I recently lamented the loss of the Playstation 2. Or as I call it, the Final Fantasy XII machine. All kidding aside, I really did love the system, which is still the top selling console in the world so far, but with the PS3 a staple and the PS4 on the horizon it was clearly time to let the old girl go. Her last title will be released in Japan a little later this year.
That's the nature of the business, but some consoles simply cannot be kept down. There are systems that haven't been manufactured in decades that you can still get new releases for thanks to talented fans. I'm not just talking emulators or old games you haven't played, I mean actual new titles as if it never left.
So head on down to Game Over and drop some dough on classic consoles because you can still look forward to new entries for the...
Sega's last gasp at the console market simply couldn't stand up against Sony, Nintendo, and Microsoft. The company withdrew the Dreamcast from the market in 2001, though they still made units in Japan up through 2007 and new licensed games still came out at least through 2006. Here in America it's likely most people have forgotten all about it.
That didn't stop NG:DEV.TEAM from releasing Gunlord, a run and gunner, in 2012 complete with very basic online multiplayer. Later this year we can expect two space-going shoot 'em ups, Redux: Dark Matters and Ghost Blade. Redux managed to raise more than $50,000 on Kickstarter for the project, more than double their goal, proving that there is plenty of interest left in the Dreamcast.
I talked about this last year, but it bears repeating because it's awesome. Super Fight Team managed to find a complete coding of the finished but cancelled run and gunner Nightmare Busters. They obtained all the necessary permission and are taking preorders for the cartridges that are due to be released later in 2013.
No system stands taller than the original NES. Sure, Atari came first and the PS3 is so powerful the United States Army buys them for extra processing power, but the console that gave us Mario, The Legend of Zelda, Final Fantasy, Castlevania, and a host of other franchises that still continue to day is a hard mini-boss to beat. Sadly, it went bye bye in 1994, with Wario's Woods being the last official game.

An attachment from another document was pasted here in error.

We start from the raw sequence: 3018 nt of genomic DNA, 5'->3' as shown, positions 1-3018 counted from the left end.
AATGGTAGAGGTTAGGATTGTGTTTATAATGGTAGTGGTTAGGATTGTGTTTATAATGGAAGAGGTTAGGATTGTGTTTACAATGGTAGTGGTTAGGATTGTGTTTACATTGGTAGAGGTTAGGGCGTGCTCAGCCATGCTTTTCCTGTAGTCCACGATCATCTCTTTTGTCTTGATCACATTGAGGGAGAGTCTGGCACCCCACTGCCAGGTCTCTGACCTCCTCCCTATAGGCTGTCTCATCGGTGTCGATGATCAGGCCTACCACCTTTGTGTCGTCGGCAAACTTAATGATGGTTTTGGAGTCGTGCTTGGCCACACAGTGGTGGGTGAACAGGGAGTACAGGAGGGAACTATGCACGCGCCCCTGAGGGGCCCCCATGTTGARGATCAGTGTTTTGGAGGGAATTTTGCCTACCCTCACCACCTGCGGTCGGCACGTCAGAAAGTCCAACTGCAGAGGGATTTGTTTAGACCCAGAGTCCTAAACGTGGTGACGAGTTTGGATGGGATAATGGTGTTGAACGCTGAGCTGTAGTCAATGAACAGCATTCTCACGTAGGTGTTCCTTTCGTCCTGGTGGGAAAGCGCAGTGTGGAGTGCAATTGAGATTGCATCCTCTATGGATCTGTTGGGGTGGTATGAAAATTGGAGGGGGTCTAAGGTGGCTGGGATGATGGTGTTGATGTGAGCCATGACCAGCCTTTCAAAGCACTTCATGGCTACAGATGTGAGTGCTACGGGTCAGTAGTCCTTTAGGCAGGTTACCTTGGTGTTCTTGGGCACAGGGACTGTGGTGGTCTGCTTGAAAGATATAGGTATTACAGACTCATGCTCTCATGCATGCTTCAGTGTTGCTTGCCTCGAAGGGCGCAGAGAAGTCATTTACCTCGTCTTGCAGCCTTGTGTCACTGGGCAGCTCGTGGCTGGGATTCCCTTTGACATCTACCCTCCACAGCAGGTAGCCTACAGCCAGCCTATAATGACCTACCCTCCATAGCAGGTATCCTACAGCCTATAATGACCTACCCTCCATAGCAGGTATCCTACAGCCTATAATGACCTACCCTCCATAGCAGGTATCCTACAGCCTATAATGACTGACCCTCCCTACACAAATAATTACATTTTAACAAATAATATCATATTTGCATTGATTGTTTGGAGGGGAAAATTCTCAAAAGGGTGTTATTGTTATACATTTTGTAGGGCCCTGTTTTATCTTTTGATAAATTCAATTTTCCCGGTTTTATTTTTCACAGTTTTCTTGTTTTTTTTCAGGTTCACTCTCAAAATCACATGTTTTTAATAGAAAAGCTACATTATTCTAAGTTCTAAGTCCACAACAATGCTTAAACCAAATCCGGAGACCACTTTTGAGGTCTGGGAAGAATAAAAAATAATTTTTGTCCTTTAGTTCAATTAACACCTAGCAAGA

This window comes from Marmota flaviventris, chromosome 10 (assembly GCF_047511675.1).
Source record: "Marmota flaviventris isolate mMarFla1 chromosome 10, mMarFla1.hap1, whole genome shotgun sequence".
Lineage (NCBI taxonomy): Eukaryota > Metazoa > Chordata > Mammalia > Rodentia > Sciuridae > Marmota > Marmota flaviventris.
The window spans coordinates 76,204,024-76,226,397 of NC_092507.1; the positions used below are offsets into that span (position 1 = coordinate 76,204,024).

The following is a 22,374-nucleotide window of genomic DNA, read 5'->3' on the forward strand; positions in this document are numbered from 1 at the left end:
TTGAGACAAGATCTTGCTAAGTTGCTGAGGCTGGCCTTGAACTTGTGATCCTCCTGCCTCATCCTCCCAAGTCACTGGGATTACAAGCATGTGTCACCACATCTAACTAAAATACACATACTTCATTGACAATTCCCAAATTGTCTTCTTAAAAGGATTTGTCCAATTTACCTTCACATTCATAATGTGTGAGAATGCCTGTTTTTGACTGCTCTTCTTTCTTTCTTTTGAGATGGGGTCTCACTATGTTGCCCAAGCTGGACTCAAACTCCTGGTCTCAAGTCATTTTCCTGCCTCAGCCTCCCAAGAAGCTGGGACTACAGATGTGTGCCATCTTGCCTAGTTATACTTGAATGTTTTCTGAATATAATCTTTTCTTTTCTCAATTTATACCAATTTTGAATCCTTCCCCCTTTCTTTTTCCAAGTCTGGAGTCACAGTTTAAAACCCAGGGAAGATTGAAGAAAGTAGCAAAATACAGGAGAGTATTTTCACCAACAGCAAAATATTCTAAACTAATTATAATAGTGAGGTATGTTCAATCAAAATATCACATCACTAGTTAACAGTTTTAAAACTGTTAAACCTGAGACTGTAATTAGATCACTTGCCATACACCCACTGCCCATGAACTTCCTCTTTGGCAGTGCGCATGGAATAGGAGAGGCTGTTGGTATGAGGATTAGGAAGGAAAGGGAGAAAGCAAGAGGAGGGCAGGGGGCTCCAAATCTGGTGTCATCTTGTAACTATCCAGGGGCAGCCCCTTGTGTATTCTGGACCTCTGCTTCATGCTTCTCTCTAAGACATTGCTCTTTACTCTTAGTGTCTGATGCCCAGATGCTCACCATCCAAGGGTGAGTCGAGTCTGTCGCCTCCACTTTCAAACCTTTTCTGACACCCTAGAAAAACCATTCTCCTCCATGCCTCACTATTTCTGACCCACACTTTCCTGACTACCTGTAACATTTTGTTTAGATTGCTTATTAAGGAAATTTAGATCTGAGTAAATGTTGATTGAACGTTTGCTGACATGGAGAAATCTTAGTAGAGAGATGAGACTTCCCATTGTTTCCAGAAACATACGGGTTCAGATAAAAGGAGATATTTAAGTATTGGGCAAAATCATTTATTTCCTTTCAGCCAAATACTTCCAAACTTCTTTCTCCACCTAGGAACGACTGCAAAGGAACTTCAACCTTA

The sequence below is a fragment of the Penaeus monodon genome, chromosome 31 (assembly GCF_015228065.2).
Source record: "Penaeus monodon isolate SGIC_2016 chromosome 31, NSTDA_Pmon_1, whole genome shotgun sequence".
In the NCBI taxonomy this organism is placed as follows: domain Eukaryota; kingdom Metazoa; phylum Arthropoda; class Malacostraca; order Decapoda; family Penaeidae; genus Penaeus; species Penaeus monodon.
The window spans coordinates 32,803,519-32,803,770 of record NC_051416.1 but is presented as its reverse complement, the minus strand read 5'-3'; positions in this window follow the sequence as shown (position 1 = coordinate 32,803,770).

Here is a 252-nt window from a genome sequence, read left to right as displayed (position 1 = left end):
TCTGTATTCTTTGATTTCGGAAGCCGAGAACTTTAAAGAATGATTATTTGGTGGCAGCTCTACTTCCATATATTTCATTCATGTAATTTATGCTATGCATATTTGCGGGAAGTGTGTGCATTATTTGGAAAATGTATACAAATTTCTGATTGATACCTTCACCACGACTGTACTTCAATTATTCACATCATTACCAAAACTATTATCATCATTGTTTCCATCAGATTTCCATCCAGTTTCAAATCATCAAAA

New, "homebrewed" games come out literally all the time though, and Retro Junk has them all. They offer everything from the classic Snake adapted to NES, to RPGs, puzzlers, sidescrollers, you name it. Each game comes with full printed manuals, in classic cardboard boxes, it's literally like the last two decades didn't happen. Better yet, they are ridiculously affordable, usually clocking in at $20.
For slightly more money you can also pick up a pretty good flying saucer game about anal probes.
If you like this story, consider signing up for our email newsletters.
SHOW ME HOW
You have successfully signed up for your selected newsletter(s) - please keep an eye on your mailbox, we're movin' in!
Seriously. The Virtual Boy, Nintendo's most maligned and hated idea has a really dedicated fanbase. In case you're too young to remember, the Virtual Boy was a headset you propped on a table and put your face into to see games using nothing but the colors red and black to create 3D environments. I had one, and I think I played Wario Land on it for five minutes before I realized that it actually would have been less humiliating if Nintendo had just showed up at my house and beaten the couple hundreds bucks out of me.
Yet there are collectors out there, and two of them managed to bring the first new Virtual Boy game to market since 1995. In 2010 fans were able to grab a working ROM file of Bound High, a cancelled puzzle adventure involving a robot who can turn himself into a ball and bounce through levels. It's widely regarded as one of the titles that could've saved the system if Nintendo had actually released it.
A ROM wasn't enough for Vincent Clemente and Richard Hutchinson. Nope, using painstaking recreations and hardware donated from the most popular VB title, Mario Tennis, the two perfectly recreated the actual cartridge and box that Bound High would have come in. They're not cheap, over $70, but considering the work that has gone into their creation it's a steal.